What’s more iconic than playing outside with your kids and the family dog in the summer sun? Add a sprinkler and you’ve got yourself a stock photograph!
While you’re enjoying these warmer months though, and your pet’s frolicking in the pool and running around the backyard, just remember that like us humans, pets get dehydrated and overheated too.
If you live in areas where the humidity frizzes your hair and temperatures hit triple digits, it’s important to keep an eye on your pets. With all that fur and no sweat glands, they feel the effects of heat immediately which makes them feel sluggish and ill.
Keep your pets cool and safe this summer by following these helpful tips:
In the summer, the best times to take your pets outside are in the early morning or late evening, when things are a little cooler out. On those extremely hot days, try keeping pets inside or in the shade, since they’re at greater risk of dehydration or heatstroke.
Hot pavement or asphalt can feel pretty warm on our feet or through our shoes, but they can easily burn pets’ paws. So make sure to keep them on the grass, and always bring water along so they don’t dehydrate.
For pets with short, light-colored, or white coats (and ears), avoid direct sunlight and make sure they don’t get sunburned when playing outside. Breeds with shorter muzzles/noses also tend to have difficulty breathing, so don’t push them too hard during their daily walks.
Unlike us humans, animals sweat through their paws and pant through their mouths to cool down. They also don’t have to wear deodorant!
Panting allows them to remove the moisture from their lungs, which cools down their body. However, if humidity levels are too high, animals can’t cool off their body, which can cause health issues.
If you live in areas with a high humidity level during the summer, keep pets hydrated and make sure they drink water throughout the day.
If you keep pets outdoors, make sure they have plenty of protection from the heat and sun. Big trees and patios with large awnings provide ample shade for pets. Leave plenty of cold water outside for pets to drink, and drop some ice cubes in their bowls to make their water extra cold.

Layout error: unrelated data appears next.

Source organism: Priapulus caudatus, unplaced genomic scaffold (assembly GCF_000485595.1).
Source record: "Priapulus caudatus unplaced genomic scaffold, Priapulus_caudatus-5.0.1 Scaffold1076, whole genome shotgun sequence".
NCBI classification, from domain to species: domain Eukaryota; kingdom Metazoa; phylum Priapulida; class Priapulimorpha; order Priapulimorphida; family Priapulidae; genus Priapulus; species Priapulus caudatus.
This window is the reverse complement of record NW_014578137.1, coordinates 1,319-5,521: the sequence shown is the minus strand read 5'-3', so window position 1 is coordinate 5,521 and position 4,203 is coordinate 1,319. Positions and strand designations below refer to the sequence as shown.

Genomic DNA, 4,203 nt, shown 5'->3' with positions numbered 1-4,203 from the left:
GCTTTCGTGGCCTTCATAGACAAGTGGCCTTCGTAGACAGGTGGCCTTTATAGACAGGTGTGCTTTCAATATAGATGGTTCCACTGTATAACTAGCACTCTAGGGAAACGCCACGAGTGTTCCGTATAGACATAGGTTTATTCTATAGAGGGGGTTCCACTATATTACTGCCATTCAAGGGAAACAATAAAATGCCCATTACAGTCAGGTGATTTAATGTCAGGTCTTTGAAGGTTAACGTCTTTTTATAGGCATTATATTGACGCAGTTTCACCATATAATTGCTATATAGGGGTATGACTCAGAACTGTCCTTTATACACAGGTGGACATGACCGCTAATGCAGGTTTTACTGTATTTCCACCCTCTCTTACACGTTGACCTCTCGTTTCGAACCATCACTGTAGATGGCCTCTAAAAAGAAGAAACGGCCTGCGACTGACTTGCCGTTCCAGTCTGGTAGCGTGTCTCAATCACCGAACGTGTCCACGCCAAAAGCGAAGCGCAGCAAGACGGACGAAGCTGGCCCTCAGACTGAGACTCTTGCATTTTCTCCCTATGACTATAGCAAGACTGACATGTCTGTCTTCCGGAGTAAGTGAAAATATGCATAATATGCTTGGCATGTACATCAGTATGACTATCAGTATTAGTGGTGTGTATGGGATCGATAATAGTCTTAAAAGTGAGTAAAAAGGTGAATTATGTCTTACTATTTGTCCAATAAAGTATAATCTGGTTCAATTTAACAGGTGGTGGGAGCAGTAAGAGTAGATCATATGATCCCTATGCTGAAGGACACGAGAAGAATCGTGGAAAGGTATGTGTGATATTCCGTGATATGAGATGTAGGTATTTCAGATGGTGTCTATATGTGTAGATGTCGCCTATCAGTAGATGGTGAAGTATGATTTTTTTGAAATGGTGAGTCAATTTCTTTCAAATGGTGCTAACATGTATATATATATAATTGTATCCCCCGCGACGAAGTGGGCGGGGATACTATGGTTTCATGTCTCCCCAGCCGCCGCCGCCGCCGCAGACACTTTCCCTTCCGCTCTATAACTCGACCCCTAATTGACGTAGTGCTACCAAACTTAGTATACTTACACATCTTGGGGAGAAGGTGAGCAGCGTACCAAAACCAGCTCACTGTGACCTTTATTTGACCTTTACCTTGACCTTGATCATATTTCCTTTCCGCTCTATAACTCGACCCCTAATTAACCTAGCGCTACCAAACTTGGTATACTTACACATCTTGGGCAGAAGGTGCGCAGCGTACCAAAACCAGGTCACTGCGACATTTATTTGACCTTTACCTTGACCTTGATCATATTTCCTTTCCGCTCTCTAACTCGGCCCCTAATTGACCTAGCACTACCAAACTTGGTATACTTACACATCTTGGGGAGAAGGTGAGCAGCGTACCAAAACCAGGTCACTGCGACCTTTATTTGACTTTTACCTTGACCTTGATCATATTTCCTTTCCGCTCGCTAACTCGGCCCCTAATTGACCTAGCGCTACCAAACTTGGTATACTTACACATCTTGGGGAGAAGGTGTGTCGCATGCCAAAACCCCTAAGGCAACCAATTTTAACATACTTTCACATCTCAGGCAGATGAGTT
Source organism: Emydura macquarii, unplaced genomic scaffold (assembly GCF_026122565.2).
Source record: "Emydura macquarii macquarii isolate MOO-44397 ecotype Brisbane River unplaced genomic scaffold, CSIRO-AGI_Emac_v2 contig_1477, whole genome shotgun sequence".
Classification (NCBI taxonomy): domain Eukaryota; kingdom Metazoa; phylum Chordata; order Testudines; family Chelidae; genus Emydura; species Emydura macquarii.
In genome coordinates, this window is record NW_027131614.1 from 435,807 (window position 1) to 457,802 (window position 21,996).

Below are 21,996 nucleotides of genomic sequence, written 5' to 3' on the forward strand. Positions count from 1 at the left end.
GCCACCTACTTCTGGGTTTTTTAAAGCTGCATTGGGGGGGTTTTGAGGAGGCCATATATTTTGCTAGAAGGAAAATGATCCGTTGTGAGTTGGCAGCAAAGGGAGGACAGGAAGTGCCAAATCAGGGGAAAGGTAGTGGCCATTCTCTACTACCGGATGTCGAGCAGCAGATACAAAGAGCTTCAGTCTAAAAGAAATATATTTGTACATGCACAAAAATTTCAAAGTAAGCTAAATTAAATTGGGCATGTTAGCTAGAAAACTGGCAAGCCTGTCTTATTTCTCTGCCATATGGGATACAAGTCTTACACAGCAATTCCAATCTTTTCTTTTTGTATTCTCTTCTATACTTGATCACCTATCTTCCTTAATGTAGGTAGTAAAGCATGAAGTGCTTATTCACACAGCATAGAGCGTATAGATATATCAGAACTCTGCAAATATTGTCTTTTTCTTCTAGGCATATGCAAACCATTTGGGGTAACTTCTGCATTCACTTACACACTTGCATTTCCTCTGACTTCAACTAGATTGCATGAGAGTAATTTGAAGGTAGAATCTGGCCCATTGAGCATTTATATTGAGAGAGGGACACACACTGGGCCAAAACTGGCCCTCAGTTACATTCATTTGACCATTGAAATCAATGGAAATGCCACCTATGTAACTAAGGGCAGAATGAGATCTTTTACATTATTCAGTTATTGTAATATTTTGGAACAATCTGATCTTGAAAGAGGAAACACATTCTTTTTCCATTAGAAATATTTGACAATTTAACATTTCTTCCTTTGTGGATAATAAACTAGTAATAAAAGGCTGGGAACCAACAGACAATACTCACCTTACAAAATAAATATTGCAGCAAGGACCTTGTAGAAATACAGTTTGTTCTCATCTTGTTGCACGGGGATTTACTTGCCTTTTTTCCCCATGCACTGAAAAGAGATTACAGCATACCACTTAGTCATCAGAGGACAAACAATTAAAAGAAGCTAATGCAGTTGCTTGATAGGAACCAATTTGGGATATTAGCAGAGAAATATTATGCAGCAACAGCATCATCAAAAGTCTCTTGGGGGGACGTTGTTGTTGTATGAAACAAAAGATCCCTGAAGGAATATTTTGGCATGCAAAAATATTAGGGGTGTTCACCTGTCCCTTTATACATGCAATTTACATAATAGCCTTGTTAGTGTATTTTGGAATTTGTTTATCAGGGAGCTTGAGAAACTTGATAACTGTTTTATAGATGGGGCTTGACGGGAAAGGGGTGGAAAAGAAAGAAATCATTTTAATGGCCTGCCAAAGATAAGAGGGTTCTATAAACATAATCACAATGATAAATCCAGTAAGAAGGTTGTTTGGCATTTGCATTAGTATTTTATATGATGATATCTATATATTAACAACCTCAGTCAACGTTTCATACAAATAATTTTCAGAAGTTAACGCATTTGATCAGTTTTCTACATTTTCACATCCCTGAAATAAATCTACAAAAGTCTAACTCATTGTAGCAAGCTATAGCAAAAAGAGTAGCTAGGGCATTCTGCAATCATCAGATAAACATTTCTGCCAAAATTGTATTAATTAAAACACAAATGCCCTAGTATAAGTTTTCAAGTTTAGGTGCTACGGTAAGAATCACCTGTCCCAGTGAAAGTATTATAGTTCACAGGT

If you plan to go away for extended periods of time, don’t leave your pets outdoors. Even with shade, pets can become overheated, especially during a heat wave. Bring pets inside where it’s cool and safe for them.
When the temperatures soar, pets love to cool off in refreshing water. Fill up a shallow, plastic kiddie pool with water and let your dog splash around or lie down in the water. It’s adorable to watch, great for your pet, and will probably make a hilarious viral video.
If you have a swimming pool, make sure your dog knows how to swim and can safely exit the pool via the steps. If you take your dog to a lake or ocean, supervise your pets at all times and don’t let them wander off from shore.
The following are typical signs of heatstroke in pets:
If you think your pet is experiencing heatstroke, quickly move him into a cool, air-conditioned place. Apply cold ice packs or towels to his head, neck, and chest or put your pet in the bathtub and gently run cool, not cold, water over his body.
Don’t take any chances with your pets. If your pets show signs of physical distress, particularly if they have seizures or lose consciousness, immediately take them to your vet or local emergency animal clinic.
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